from the FAS Project on Government Secrecy
Volume 2007, Issue No. 23
February 28, 2007

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A legislative proposal by Senator Jon Kyl (R-AZ) that would criminalize the unauthorized disclosure or publication of classified information "concerning efforts by the United States to identify, investigate, or prevent terrorist activity" is drawing strong opposition even before it has been formally introduced.

The Kyl proposal, which would amend the espionage statute at 18 U.S.C. 798, is to be offered as an amendment to an unrelated bill on data mining that will be marked up by the Senate Judiciary Committee on Thursday, March 1. The text of the Kyl amendment is here:

Classified information on U.S. counterterror efforts appears in the press with some frequency and often serves as a stimulus to intense public deliberation. Today, for example, the Washington Post reported new information on controversial and possibly illegal CIA "black sites" where an unknown number of prisoners are held incommunicado for interrogation.

Under the sweeping Kyl proposal, disclosure or publication of such information could be punishable by up to twenty years in prison.

"The proposal seeks to stifle, with the threat of criminal prosecution, informed public debate about the most serious matters of the effectiveness of government counterterrorism efforts," wrote dozens of public interest, first amendment and civil liberties advocacy groups (including FAS) in a February 27 letter to the Senate Judiciary Committee.

"We strongly urge you to reject the proposed amendment," they wrote in a letter coordinated by the coalition, directed by Patrice McDermott.

When a bill to criminalize the unauthorized disclosure of any classified information was introduced in 2000, it passed both houses of Congress before it encountered effective opposition (and it was subsequently vetoed by President Clinton).

In remarkable contrast, the present proposal by Senator Kyl has elicited organized opposition before it has even been formally introduced.

In addition to the letter, a coalition of media organizations known as the Sunshine in Government Initiative (, directed by Rick Blum, issued its own critique of the bill.

The Kyl proposal was previously reported by Rebecca Carr of Cox News and also by the Reporters Committee for Freedom of the Press.


A new U.S. Air Force directive "provides policies for managing nuclear weapons and weapon systems, and for protecting personnel, property, and the environment from hazardous exposure to radioactive materials."

See Air Force Policy Directive 91-1, "Nuclear Weapons and Systems Surety," 13 February 2007:

Another new Air Force document on combating the threat or use of weapons of mass destruction "provides guidance for understanding, planning, and executing counter-chemical, biological, radiological, and nuclear operations to enable US forces to survive and operate effectively in this deadly environment."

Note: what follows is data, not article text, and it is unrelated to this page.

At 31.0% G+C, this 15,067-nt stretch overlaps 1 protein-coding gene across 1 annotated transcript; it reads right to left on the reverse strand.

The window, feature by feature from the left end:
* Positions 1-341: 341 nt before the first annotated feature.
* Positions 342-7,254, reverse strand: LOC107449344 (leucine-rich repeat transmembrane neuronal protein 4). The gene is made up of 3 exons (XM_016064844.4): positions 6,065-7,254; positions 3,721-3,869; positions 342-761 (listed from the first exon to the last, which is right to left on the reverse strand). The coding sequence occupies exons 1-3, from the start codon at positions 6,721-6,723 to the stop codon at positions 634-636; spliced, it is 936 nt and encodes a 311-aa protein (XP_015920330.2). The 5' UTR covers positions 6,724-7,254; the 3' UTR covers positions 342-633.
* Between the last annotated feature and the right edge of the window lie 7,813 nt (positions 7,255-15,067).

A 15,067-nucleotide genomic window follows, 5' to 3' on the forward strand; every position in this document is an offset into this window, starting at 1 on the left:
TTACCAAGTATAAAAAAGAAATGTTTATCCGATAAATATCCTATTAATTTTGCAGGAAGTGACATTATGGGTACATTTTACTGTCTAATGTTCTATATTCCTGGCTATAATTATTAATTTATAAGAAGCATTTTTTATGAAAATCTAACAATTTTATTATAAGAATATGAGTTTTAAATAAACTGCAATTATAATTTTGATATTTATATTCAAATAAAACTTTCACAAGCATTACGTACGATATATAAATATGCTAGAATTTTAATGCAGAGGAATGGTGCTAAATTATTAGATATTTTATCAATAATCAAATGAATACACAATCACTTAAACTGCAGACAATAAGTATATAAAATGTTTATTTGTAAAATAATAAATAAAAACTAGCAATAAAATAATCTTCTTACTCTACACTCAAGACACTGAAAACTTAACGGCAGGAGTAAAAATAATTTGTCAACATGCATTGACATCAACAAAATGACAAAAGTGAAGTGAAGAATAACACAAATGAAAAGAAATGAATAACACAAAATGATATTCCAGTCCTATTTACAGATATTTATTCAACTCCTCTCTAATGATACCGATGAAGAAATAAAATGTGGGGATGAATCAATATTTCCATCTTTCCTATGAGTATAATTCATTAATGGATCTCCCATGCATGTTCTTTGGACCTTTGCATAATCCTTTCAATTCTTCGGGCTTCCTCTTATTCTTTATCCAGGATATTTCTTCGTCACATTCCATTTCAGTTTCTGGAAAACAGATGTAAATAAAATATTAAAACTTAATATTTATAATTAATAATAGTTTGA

See Air Force Doctrine Document 2-1.8, "Counter-Chemical, Biological, Radiological and Nuclear Operations," 26 January 2007:

Army doctrine on the use of attack helicopters to locate and destroy enemy forces and to gather or confirm intelligence is presented in a new field manual.

See "Attack Reconnaissance Helicopter Operations," Field Manual FM 3-04.126, February 16, 2007 (320 pages, 9.5 MB PDF file):

The new manual notes that it has been reviewed for operations security considerations and approved for public release.


Analysts at the Congressional Research Service continue to churn out reports for Congress faster than they can reasonably be digested. Not all of them are of broad interest, nor do they consistently offer original content or significant analytical insight.

But as long as Congress refuses to make them available online to the general public, there seems to be value in our helping to do so.

Recent CRS products that are not already available in other online public collections such as OpenCRS ( and the State Department's Foreign Press Center ( include the following.

"Is China a Threat to the U.S. Economy?," updated January 23, 2007:

"China's Trade with the United States and the World," updated January 4, 2007:

"Yemen: Current Conditions and U.S. Relations," updated January 4, 2007:

"State and Urban Area Homeland Security Plans and Exercises: Issues for the 110th Congress," updated January 3, 2007:

"The Organization for Economic Cooperation and Development," updated January 19, 2007:

"Environmental Activities of the U.S. Coast Guard," updated January 16, 2007:

"The Emergency Planning and Community Right-to-Know Act (EPCRA): A Summary," updated January 3, 2007:

"Countries of the World and International Organizations: Sources of Information," updated January 8, 2007:


Secrecy News is written by Steven Aftergood and published by the Federation of American Scientists.

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